Have Siblings? Unlikely to Divorce

Uh oh.  Having more siblings protects you from divorce later in life as an adult.  That's according to a new study.

Now, my son, Phillip, is an only child but I'm hoping he's in the  50% who stays married, anyway.  But I have a while to wait.  He's only 12.

The new study found that "growing up with siblings may definitely provide some protection against divorce as an adult."  And the more siblings, the better. Each additional sibling a person has (up to about seven) reduces the chance he'll divorce by 2 percent. More siblings didn’t provide additional protection, although they did not hurt, either.

“But when you compare children from large families to those with only one child, there is a meaningful gap in the probability of divorce,” newswise.com quotes Doug Downey, co-author of the study and professor of sociology at The Ohio State University.

Why?

One of the biggest surprises of the study was that it wasn’t the difference between being an only child and having siblings that was significant. "The real story appears to be how family dynamics change incrementally with the addition of each sibling," Downey tells newswise.com. "More siblings means more experience dealing with others, and that seems to provide additional help in dealing with a marriage relationship as an adult.”  And this was true through several generations of a family.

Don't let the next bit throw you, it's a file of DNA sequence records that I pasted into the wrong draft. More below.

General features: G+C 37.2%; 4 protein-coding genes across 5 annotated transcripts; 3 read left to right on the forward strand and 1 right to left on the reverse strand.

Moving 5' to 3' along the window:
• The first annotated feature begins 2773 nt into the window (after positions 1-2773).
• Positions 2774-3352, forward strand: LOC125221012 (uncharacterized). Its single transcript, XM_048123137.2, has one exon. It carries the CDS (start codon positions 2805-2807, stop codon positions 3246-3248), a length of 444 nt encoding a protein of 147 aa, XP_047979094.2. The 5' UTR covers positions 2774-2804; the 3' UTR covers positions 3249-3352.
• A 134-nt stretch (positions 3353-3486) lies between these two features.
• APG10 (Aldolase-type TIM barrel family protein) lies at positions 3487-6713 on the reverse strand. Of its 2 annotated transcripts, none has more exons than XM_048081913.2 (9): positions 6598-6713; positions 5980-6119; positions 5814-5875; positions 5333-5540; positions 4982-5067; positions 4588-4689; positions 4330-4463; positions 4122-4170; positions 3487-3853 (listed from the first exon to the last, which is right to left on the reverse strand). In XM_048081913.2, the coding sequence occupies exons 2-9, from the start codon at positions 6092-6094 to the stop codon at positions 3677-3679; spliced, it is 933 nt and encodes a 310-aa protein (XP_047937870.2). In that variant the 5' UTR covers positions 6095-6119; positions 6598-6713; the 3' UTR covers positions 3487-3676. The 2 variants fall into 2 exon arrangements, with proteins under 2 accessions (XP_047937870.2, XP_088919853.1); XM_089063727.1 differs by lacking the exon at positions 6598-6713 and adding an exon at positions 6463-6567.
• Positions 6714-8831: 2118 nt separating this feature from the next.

Rsearchers originally thought that it isn’t siblings that matter, but some other difference between large families and small families. “It could have been that small families are more likely to have a single parent, or have some other issue that may hurt children in their future marriage relationship," Downey tells newswise.com.

They considered other factors -- like socioeconomic status, education, whether parents were single parents, and several others -- but the results stayed the same: the more siblings you have, the smaller the chance you'll divorce.

“Growing up in a family with siblings, you develop a set of skills for negotiating both negative and positive interactions," Downey tells newswise. "You have to consider other people’s points of view, learn how to talk through problems. The more siblings you have, the more opportunities you have to practice those skills.
That can be a good foundation for adult relationships, including marriage.”

I guess he never talked to the families whose kids hide siblings' toys, or hate sharing bedrooms (and clothes), or beat each other up, every chance they get!

Or my family, of three siblings, who, sadly, don't talk to each other anymore.  Maybe Phillip is luckier than he knows.



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